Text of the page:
Countering Violent Extremism (CVE) is a toxic mix of surveillance, profiling, and thought policing. DRAD has opposed the program since its inception, working with local and national coalitions to expose its dangers.
It’s based on demonstrably debunked theories that there is a set path to “radicalization” that can be used to predict who will become a terrorist. In seeking to reach people “before” they become terrorists, CVE casts suspicion on people for their First Amendment protected views. CVE has been used to disproportionately single out the Muslim community.
CVE is touted as an alternative to law enforcement interventions against terrorism, focusing on at-risk individuals and preventing them from becoming “extremists.” However, nothing could be further from the truth. CVE is jointly run by the Department of Justice, Federal Bureau of Investigation, and the Department of Homeland Security. There is nothing to prevent these groups from using these programs as intelligence gathering. They also seek to transform teachers, social workers, and health care workers into informants.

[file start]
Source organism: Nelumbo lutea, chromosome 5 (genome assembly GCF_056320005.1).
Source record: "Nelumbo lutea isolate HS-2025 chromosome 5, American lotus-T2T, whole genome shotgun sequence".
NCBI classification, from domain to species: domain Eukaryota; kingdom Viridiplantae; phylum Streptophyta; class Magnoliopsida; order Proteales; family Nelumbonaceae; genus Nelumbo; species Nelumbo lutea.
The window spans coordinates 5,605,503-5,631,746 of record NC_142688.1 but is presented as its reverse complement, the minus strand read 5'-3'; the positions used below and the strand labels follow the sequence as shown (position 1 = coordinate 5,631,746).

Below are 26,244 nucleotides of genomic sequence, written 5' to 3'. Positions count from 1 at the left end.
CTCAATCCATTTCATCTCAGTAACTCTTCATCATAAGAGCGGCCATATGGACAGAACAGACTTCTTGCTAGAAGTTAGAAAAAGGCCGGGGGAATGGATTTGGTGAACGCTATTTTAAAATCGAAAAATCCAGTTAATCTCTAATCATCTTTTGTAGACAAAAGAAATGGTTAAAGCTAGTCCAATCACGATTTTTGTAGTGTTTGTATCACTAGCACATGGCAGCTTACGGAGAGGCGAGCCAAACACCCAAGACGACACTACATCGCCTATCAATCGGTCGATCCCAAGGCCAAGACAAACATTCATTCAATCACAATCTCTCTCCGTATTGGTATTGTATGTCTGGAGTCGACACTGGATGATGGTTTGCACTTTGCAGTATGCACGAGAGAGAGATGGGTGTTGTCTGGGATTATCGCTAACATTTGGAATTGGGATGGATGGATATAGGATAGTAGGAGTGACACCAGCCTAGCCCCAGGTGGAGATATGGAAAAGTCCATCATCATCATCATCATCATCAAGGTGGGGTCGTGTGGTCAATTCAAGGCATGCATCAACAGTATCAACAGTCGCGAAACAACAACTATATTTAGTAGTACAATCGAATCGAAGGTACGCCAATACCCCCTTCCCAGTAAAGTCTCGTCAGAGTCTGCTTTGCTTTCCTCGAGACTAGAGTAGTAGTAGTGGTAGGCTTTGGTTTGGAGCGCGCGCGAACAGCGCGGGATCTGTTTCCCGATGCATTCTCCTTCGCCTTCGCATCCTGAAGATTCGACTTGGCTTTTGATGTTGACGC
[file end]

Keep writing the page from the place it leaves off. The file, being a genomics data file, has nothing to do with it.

In the wake of the horrific violence at Charlottesville, many looking for answers about how to deal with resurgent white supremacist movements have turned to CVE as a potential answer. However, Muslim, Arab, and South Asian civil rights groups that have long opposed these programs have made clear that they still do. Regardless of people’s good intentions, CVE programs will continue to single out the Muslim community for scrutiny. It is not possible to fight white supremacy by legitimizing a tool that will be used to criminalize the Muslim community.
YMC opposes CVE because it “targets Muslim youth for surveillance and thought policing based on vague and unfounded theories of radicalization.”
CVE programs combine profiling, surveillance, censorship, and even thought control. They aren’t the right tool to help us fight white supremacy, because they have been, and will continue to be, used to enforce institutional white supremacy.